Dealing with Bias Against Youth and Gender
Beverly Flaxington is a practice management consultant. She answers questions from advisors facing human resource issues. To submit yours, email us here.
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We are a rapidly growing firm. We have an employee engagement role held by a 32-year-old, experienced professional in HR. We have about 80 people with about 80% of us under the age of 45 and 40% of that number age 30 or under. It’s a high-energy and fast-moving environment and we work hard to make the culture supportive and inclusive.
Recently one of our best advisors gave his notice. He is going to a much smaller RIA where most of the advisors are more than twice his age. His reason? He said we don’t “value youth” here. Admittedly, he was a top performer and wanted us to implement a more aggressive sales plan so he could get paid for new business along with client retention. He brought it up several times, but that isn’t our model. We don’t believe we are here to sell our clients – we pay well on AUM and on retention, but we don’t add a kicker for new opportunities.
How do we address this with the rest of the team? I am concerned about his contention that we “don’t value” something when that isn’t true. We had a disagreement with this advisor, which was more philosophical and cultural; we are very saddened to see him go. He was otherwise a top performer and a great team player. He always operated with a great attitude and worked well with everyone. We shared this with him when he told of his upcoming departure. But he kept saying he wanted to go somewhere that he could be more valued, which we interpret as a firm that is paying more aggressively for new business.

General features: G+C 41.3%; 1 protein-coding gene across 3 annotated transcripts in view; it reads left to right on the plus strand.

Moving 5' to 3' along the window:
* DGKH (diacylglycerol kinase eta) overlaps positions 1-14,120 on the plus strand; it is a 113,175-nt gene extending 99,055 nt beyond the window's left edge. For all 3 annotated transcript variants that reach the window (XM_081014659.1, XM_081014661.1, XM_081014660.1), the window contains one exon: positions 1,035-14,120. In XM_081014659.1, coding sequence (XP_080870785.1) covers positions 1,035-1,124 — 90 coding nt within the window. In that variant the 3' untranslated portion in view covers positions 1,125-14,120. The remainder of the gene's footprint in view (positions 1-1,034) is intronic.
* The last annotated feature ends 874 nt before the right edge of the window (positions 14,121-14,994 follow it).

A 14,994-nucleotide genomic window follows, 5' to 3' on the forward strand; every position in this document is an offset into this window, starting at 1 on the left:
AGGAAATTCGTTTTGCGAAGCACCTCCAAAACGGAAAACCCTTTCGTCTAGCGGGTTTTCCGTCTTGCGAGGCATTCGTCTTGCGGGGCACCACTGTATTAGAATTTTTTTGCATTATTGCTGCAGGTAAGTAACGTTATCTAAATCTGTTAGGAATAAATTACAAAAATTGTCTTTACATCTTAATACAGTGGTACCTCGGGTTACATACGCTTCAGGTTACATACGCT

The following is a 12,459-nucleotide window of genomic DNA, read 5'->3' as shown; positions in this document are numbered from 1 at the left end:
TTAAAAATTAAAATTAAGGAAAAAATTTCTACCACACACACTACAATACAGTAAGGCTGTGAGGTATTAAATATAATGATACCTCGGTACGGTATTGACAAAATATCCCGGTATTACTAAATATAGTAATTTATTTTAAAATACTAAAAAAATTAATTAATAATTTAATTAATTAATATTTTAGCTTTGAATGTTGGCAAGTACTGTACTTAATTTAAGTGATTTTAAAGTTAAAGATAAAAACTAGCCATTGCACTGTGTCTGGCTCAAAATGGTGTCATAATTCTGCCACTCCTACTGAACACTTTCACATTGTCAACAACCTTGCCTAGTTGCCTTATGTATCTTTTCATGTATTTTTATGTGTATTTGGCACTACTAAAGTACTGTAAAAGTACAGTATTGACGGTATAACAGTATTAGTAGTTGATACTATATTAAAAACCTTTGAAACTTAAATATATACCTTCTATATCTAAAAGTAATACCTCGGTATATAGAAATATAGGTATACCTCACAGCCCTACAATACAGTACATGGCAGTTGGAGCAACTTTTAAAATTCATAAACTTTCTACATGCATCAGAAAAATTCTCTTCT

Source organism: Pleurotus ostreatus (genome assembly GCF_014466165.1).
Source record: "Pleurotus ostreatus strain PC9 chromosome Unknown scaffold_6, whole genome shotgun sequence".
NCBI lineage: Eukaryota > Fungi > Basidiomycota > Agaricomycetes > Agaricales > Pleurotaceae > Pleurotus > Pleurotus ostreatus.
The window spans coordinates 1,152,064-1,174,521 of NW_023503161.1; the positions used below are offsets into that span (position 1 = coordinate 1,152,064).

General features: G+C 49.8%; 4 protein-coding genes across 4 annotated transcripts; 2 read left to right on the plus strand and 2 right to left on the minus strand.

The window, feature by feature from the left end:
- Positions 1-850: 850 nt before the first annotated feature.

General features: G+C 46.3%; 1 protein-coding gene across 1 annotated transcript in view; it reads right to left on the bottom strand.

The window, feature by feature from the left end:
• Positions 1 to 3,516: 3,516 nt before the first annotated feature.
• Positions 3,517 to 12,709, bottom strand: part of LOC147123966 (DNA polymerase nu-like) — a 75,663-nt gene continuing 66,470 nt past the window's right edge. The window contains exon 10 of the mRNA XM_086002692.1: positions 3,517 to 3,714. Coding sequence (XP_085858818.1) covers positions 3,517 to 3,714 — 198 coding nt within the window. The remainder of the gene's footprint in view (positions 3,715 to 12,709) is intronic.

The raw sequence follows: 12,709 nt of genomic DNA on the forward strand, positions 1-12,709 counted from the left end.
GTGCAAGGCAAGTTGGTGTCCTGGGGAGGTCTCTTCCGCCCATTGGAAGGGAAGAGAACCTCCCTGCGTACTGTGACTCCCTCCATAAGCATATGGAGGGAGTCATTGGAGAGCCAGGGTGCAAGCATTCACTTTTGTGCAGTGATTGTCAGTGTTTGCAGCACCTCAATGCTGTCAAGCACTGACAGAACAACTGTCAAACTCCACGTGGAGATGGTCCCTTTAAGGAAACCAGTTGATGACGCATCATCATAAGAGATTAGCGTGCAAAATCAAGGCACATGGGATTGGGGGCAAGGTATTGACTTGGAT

We are concerned about the impression other young team members have if they heard him say negative things about our culture on the way out.
Do we address this with the team, or do we hope others can see this was one person’s opinion? If we do address it, how do we message this appropriately without making the advisor who is leaving look bad, but without having his impression of how we have treated him poison the rest of the group? Do we even address it?